Pittsburgh Stories June 19, 2012

Google just announced on the official Google Mobile Blog that it is releasing a Google Offers app for iPhone. The app is available on the App Store now for United States users, which is just in time to take advantage of today’s Netflix deal that offers movie theatre tickets for $1 to new subscribers (free one-month trial available here). Google outlined the available cities and some features for the iPhone app below:

Cities available (US only): Atlanta, Austin, Baltimore, Boston, Brooklyn, Charlotte, Chicago, Columbus, Dallas, Denver, Detroit, Fort Worth, Houston, Indianapolis, Kansas City, Long Beach, Los Angeles, Miami, Milwaukee, Minneapolis, NYC, Philadelphia, Phoenix, Pittsburgh, Portland, Oakland / East Bay, Oklahoma City, Omaha, Orlando, Sacramento, Salt Lake City, San Antonio, San Diego, San Francisco, San Jose, Seattle, St. Paul, St. Louis, Tampa and Washington D.C.

  • Instant savings, just around the corner: Quickly discover offers near you in map view or search for deals by category to easily find the right deal for you.
  • See & use the deals you want, when you want them: All of your purchased and saved offers are tracked in “My Offers,” for easy access from your iPhone or online.
  • Savings made simple: Instantly redeem most offers with your iPhone, without having to print vouchers.
  • Never miss a great deal: Get notifications when new deals are available or when a deal that you’ve purchased or saved is about to expire.

Pittsburgh Stories August 1, 2011

In a report from the WSJ, a new study by researchers at Carnegie Mellon University in Pittsburgh used facial-recognition technology in combination with data from Facebook accounts to successfully identify one-third of volunteer participants.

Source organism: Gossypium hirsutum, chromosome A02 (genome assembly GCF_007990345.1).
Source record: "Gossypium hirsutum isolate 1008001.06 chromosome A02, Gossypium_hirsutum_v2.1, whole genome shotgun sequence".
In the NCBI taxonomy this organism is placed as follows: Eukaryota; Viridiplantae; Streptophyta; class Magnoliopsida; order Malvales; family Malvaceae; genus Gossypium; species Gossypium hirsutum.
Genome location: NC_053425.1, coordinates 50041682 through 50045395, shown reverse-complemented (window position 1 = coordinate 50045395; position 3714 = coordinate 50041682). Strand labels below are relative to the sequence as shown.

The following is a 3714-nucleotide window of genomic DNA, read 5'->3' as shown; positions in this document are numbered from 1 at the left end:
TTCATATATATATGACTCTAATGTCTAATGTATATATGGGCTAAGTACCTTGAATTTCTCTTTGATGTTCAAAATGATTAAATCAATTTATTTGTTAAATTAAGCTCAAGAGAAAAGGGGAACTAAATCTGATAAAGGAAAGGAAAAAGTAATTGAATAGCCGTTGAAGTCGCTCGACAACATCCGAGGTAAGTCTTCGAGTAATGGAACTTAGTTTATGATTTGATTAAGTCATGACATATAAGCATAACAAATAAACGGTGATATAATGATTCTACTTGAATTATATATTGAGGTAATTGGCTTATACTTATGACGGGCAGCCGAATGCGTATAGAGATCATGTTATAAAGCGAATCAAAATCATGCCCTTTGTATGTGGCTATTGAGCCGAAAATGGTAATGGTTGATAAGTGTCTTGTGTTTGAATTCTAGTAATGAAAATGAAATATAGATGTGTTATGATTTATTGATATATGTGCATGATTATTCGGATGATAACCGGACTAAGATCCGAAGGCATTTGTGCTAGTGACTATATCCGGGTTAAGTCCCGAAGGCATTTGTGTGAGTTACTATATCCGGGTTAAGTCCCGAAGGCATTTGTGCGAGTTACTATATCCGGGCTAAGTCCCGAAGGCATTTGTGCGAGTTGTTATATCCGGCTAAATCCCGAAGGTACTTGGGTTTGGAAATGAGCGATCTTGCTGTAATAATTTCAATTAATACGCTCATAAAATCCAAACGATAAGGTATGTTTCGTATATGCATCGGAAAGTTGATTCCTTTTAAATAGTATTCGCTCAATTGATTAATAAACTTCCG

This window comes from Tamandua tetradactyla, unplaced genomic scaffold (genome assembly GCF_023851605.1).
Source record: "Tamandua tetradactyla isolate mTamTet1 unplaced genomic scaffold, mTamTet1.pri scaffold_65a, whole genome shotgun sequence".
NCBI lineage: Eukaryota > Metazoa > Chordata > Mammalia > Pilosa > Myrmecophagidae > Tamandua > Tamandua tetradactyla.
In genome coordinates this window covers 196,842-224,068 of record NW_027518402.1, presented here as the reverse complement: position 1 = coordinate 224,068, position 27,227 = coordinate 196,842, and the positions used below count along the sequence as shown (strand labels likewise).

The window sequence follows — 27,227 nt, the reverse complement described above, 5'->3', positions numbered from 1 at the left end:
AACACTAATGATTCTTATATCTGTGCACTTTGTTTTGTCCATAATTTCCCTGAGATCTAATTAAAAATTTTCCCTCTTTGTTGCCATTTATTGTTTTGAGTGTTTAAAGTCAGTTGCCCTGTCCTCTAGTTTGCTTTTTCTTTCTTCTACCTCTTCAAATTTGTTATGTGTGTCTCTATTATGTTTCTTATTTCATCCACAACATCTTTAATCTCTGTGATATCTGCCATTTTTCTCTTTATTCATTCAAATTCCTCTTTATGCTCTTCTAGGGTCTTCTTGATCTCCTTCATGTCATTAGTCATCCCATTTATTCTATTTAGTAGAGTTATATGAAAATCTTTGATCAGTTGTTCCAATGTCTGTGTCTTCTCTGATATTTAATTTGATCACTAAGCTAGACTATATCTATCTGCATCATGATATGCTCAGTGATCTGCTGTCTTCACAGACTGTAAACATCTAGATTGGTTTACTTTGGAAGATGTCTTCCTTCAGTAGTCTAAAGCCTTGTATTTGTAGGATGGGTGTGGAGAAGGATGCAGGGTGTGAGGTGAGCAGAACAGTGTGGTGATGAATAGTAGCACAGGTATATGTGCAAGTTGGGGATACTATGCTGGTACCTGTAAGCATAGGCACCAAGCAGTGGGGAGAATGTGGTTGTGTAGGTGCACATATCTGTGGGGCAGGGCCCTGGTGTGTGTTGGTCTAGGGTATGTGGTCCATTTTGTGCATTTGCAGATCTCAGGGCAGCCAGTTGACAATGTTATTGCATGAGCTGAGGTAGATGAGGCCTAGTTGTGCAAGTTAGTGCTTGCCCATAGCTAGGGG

In the study, researchers used PittPatt software and a webcam to snap photos of volunteers who would later be identified via their publicly available Facebook profile pictures. Raising considerable security and privacy concerns, however, was the fact Professor Acquisti was also able to correctly predict the first five digits of a participant’s Social Security number in approximately 27% of cases (those are determined where you are born and when).

Should you be worried? Not if you trust Google’s stance on privacy… Addressing the privacy concerns highlighted by the study, a Google spokesperson told WSJ:

“We’ve said that we won’t add face recognition to our apps or product features unless we have strong privacy protections in place, and that’s still the case”

Google recently acquired the facial-recognition technology and will more than likely be integrating it into various Google products including Google+ and Google Goggles. A Google spokesperson had this to say about the acquisition:

“The Pittsburgh Pattern Recognition team has developed innovative technology in the area of pattern recognition and computer vision. We think their research and technology can benefit our users in many ways, and we look forward to working with them.” expand full story

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